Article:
Infinite Potential — A walk on the wild side….

…when there’s more than meets the eye.
What are the implications for us, when the discoveries of physics point to a dimension of reality that can’t be seen or measured – but can be utilized? All around us we use modern technology that relies on utilizing waves but we never think about all the waves that also make up our lives.
Last fall I accidentally came upon an interesting Youtube lecture, by Lothar Schäfer, posted from a Science and Non-duality (SAND) conference. From there I looked for his book – Infinite Potential – and found it very readable and this summer I discovered others who were also interested. Although the book is written by a physicist and deals with the implications of quantum physics, the author’s dry wit and enthusiasm are interwoven to make the book enjoyably understandable – and the book is more of a philosophical treatment of quantum physics than a scientific one (which is reserved for the Appendix). You can see the SAND lecture by Dr. Schäfer at the link below – it’s 40 minutes long, but the first 8 minutes give an understanding of what he’s talking about (and an indication of his humor).

So. As was mentioned in last week’s Happenings, several of us have read or are in the process of reading the book. Because of our interest in meeting to talk about how the book enhances our understanding of the seen (and unseen) reality, we thought there might be others also interested in reading and talking about this fascinating subject. No meeting times /places have been set, although we’re probably looking to the end of October. Once we know how many more people are interested and where they’re located we can better choose but if, for example, we want to meet at Woodstock library, we’ll have to arrange something soon. We look forward to hearing your interest or inquiries.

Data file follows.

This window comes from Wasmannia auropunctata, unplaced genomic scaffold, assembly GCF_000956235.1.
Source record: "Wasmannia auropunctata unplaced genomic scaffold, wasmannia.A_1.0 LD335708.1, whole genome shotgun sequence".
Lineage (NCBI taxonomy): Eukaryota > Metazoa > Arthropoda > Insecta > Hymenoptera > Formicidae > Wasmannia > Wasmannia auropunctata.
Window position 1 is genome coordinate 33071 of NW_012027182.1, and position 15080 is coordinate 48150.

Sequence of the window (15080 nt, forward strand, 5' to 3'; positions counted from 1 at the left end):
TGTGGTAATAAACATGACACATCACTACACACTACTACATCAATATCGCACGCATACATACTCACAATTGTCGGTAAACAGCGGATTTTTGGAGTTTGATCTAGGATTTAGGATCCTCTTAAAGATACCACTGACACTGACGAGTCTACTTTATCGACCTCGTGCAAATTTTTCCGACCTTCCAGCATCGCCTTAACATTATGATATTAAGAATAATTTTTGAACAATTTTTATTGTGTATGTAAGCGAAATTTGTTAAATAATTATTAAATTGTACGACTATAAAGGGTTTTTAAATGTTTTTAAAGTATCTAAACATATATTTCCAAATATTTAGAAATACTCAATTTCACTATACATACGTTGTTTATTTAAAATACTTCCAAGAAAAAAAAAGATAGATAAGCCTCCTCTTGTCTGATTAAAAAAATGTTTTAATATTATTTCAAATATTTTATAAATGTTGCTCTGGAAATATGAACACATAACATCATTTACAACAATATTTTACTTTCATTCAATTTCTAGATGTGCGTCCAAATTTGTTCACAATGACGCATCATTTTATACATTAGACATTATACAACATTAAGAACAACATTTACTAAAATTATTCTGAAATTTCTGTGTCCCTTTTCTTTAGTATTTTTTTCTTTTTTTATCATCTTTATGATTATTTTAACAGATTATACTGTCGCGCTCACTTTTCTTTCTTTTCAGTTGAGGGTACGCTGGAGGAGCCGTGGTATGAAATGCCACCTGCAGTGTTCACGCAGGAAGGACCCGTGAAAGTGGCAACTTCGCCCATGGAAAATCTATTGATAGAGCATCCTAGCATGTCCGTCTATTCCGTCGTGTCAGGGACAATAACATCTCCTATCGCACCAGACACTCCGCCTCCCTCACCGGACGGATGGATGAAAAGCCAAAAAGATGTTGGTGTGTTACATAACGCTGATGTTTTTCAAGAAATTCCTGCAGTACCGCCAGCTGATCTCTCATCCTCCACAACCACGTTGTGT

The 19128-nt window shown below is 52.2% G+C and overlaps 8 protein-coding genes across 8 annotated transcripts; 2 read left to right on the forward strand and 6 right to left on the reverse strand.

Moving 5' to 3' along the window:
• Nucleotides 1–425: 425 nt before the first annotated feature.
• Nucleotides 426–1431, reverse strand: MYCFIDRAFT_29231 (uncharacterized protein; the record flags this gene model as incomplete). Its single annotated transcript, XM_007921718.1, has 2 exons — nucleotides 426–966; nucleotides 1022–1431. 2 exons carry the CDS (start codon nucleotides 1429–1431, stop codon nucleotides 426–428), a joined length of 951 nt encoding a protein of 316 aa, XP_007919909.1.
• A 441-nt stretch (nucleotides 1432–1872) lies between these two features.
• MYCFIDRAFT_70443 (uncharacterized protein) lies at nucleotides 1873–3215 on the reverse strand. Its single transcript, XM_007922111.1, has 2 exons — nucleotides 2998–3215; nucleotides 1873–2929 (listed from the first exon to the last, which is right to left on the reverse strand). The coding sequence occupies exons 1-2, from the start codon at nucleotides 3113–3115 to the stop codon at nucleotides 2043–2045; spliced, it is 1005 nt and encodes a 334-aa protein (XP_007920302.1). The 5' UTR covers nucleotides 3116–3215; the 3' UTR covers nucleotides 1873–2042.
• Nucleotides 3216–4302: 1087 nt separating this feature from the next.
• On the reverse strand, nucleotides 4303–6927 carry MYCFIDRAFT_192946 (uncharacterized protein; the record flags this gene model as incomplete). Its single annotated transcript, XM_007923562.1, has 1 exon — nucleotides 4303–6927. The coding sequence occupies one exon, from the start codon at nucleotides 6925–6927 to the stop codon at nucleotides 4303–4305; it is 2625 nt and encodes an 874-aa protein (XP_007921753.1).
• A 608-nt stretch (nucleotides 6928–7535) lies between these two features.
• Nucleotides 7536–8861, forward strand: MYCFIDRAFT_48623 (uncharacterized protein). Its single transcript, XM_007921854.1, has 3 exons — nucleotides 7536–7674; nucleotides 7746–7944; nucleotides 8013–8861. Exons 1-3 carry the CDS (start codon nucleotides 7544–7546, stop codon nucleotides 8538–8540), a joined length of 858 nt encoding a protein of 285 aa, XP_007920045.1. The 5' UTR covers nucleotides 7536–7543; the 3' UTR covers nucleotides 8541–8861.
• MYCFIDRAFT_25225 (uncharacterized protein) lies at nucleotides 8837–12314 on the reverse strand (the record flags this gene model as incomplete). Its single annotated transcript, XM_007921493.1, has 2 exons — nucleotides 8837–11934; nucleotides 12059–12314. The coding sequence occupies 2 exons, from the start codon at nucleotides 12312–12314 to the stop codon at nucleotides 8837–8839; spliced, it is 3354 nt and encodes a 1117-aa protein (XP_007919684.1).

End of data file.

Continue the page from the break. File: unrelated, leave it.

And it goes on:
I have 2 extra copies of the book that I can share.

Contact M. E. Tanabe: m.e.tanabe@comcast.net (815) 337-9895

Getting Unstuck

Sunday October 4, 2015  Last week we heard the invitation to a more meaningful life. This week we explore the reasons we stay stuck. What does it take to change? How can we let go of the things that hold us back? How can we encourage one another to get unstuck and begin our next adventure?

Setting the Welcome Table (Bring a Friend Sunday)

Sunday, September 20, 2015 We’re going to sit at the Welcome Table! For Bring a Friend Sunday, we hope everyone will get brave and invite that friend they’ve been meaning to invite to Tree of Life. The choir will sing, the sermon will be especially newcomer-friendly, and the service will be followed by the Ministry Fair–a chance to see how things work and get involved!

Minister’s Mind: Invitation

One of the things Unitarian Universalists are most proud of is the wideness of our welcome. So many of us have felt excluded for one reason or another in our lives and, in response, have made a commitment to truly embrace the worth of every person by making room for them in our congregations and our lives.